History of History Workshop

History Workshop Pamphlets

History Workshop published a series of 13 pamphlets between 1970 and 1974, written by students at Ruskin College. A number of these began life as papers delivered to History Workshops in the late 1960s and early 1970s. The pamphlets frequently contained strong autobiographical elements, and covered a variety of topics including miners in County Durham, family life in Matabeleland, and the social and political history of Oxfordshire. They fitted firmly into the History Workshop ethos of worker-historians using primary sources to undertake research into the areas with which they were most familiar.

Several of the pamphlets, as well as some of the publicity for the History Workshops, were printed by the workers of Briant Colour Printing (BCP) in London during a ‘work-in’ in 1972-1973. The ‘work-in’ took place whilst employees at BCP occupied the print workshop following the issuing of redundancy notices, and continued to work whilst campaigning for a new owner to be found who would guarantee to carry on running the company with the existing staff. Although a new owner was ultimately found, the new owner made all of the employees redundant a few months later, having first secured the print workshop to ensure that the occupation could not be repeated. During the ‘work-in’, History Workshop was one of a number of left-wing organisations which commissioned work from BCP in order to express solidarity with the occupiers.

You can access all thirteen History Workshop pamphlets below:

History Workshop Pamphlets Number One : A Glossary of Railwaymen’s Talk: A Compendium of Slang Terms Old and New used by Railwaymen: Collected and Arranged by Frank McKenna, c. 1970.

History Workshop Pamphlet Number Two: St Giles Fair 1830 – 1914: Popular culture and the Industrial Revolution in 19th century Oxford, by Sally Alexander c. 1970.

History Workshop Pamphlets Number Three: The Class Struggle in 19th Century Oxfordshire,  by Bernard Reaney, 1970.

History Workshop Pamphlets Number Four: The Journeymen Coopers of East London, by Bob Gilding, 1971.

History Workshop Pamphlets Number Five: Club Life and Socialism in Mid-Victorian London, by Stan Shipley, 1971.

History Workshop Pamphlets Number Six: Pit Life in Co Durham: Rank and File Movements and Workers’ Control, by David Douglass, 1972.

History Workshop Pamphlets Number Seven: From Self-Help to Glamour: The Working Man’s Club, 1860 – 1972, by John Taylor, 1972.

History Workshop Pamphlets Number Eight: Whitsun in 19th Century Oxfordshire, by Alun Howkins, 1972.

History Workshop Pamphlets Number Nine: Children’s Strikes in 1911, by Dave Marson, 1973.

History Workshop Pamphlets Number Ten: Pit Talk in County Durham: A Glossary of Miner’s Talk with Memories of Wardley Colliery, Pit Songs and Piliking, by Dave Douglass, 1973.

History Workshop Pamphlets Number Eleven: Country Girls in Nineteenth Century England, by Jennie Kitteringham, 1973.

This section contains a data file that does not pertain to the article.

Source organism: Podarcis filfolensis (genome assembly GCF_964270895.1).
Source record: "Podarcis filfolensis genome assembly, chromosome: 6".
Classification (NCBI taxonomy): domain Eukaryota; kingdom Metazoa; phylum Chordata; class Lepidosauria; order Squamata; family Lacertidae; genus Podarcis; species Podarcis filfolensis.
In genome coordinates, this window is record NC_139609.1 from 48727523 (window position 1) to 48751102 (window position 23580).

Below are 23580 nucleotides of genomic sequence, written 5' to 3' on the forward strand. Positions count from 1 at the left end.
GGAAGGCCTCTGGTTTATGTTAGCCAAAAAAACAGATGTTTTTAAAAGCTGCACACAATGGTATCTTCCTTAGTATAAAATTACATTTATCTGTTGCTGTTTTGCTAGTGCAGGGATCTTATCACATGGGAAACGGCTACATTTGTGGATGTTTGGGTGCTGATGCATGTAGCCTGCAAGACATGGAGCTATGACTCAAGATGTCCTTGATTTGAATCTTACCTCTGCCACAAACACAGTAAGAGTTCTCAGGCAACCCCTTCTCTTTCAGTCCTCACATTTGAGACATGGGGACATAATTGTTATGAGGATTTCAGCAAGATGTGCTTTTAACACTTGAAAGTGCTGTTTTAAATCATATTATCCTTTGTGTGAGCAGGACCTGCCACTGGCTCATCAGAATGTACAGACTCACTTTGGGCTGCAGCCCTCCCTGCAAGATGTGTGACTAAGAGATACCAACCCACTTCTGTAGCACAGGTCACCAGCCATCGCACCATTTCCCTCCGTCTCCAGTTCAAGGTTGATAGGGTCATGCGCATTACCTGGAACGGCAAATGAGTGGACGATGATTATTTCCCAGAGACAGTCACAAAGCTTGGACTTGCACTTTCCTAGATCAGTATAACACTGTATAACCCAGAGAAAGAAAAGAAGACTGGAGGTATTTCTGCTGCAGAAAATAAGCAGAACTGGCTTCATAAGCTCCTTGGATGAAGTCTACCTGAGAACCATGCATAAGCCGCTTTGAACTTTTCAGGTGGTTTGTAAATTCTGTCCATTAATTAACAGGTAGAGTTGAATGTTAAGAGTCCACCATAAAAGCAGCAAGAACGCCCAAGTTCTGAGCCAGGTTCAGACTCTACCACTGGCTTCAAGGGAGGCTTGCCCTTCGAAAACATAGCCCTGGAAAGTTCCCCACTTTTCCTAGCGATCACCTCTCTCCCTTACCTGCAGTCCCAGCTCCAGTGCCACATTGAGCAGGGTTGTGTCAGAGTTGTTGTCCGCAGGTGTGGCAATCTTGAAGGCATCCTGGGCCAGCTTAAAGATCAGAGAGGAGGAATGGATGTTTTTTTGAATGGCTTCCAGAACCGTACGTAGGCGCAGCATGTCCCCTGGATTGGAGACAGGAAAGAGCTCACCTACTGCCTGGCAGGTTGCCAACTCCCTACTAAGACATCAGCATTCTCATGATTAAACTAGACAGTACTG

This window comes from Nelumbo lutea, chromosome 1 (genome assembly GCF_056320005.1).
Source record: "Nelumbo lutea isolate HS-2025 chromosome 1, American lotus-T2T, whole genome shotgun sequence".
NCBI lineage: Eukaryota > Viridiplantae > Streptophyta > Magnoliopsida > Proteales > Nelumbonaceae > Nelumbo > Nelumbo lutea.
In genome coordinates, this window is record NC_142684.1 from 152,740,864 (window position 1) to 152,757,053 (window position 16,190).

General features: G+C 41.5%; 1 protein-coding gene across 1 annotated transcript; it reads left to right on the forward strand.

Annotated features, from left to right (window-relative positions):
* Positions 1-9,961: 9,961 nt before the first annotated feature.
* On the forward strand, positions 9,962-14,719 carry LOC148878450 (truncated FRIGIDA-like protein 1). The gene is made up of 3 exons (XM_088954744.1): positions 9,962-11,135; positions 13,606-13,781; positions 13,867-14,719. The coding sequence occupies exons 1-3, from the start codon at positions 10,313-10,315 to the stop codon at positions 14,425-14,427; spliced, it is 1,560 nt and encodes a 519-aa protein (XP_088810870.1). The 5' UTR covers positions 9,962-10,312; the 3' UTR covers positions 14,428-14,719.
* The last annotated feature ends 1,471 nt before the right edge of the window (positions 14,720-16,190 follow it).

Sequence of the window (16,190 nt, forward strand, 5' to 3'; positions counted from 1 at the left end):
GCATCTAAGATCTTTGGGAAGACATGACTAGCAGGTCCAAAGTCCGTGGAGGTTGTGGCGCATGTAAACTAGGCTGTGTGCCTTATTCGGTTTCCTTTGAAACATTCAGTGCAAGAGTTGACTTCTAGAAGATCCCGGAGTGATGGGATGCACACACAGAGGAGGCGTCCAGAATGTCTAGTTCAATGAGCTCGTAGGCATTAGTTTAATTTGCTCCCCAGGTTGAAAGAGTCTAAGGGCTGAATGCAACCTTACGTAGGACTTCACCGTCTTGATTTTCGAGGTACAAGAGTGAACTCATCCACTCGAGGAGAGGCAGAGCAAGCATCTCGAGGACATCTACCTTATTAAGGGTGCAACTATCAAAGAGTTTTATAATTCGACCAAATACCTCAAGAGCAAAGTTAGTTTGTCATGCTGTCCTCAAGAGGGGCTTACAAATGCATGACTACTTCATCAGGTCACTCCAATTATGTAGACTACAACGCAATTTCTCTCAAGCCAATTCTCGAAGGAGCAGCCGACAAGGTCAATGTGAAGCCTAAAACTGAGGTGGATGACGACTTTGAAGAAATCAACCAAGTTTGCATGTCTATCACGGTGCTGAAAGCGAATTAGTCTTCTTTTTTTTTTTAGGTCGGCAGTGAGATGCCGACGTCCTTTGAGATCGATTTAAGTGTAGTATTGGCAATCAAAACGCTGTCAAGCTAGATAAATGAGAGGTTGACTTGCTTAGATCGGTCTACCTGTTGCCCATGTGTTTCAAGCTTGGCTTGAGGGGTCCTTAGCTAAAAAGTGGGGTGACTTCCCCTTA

History Workshop Pamphlets Number Twelve: Big Mother & Little Mother in Matabeleland, by Edgar Moyo, 1973.

History Workshop Pamphlets Number Thirteen: A Play About the Children’s Strike of 1911. As Performed at the Half Moon Theatre, Whitechapel, 10th – 27th July 1973. By Billy Colville and Dave Marson, 1973.


  1. These are a wonderful series of pamphlets – and Stan Shipley’s in particular, looking at the lasting influence of the followers of Bronterre O’Brien in London’s radical clubs of the 1870s and 80s, influenced the shape of my own research. He wrote about the O’Brienite colony in Kansas, quite the most remarkable – and quixotic – of O’Brienite ventures. Stan’s pamphlet was later republished by, as I recall, the Journeyman Press.

  2. Stan Shipley’s 1971 HW pamphlet ‘Club Life and Socialism in mid-Victorian London’, 1983, was one of four pamphlets published jointly by Journeyman Press and the London History Workshop Centre.

    The others were Sally Alexander, Women’s Work in Nineteenth-century London: a Study of the Years 1820-1950 (from The Rights and Wrongs of Women, ed. Juliet Mitchell and Ann Oakley, 1976), 1983;

    ‘William Morris’s Socialist Diary’, ed. and annotated by Florence Boos, (from History Workshop Journal 13, spring 19820, 1985;

    Ken Weller, ‘”Don’t be a Soldier!”: the Radical Anti-War Movement in North London 1914-1918, 1985.

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  4. No history of the workshop pamphlets can be complete without mentioning the tireless work by Bob Gilding Fielding, who ran the sales and distribution of the pamphlets from his front room .

    Terry McCarthy

  5. Is it still possible to buy some of the pamphlets? Is there a comprehensive list somewhere?
    Were there any pamphlets addressing historiography itself, rather than a local study?
    Can a history student (O.U. ) subscribe to teh journal now? (2020) I am finding it hard to access sources with so many libraries and record offices closed, so am having to depend upon secondary source material.

  6. Wasn’t Ralph Samuel’s a big part of this? Seem to recall his name when I was at Ruskin (76-78). It was ‘hot-bed’ then, not so much now I hear but then what is. Salud all and keep your powder dry! Bill

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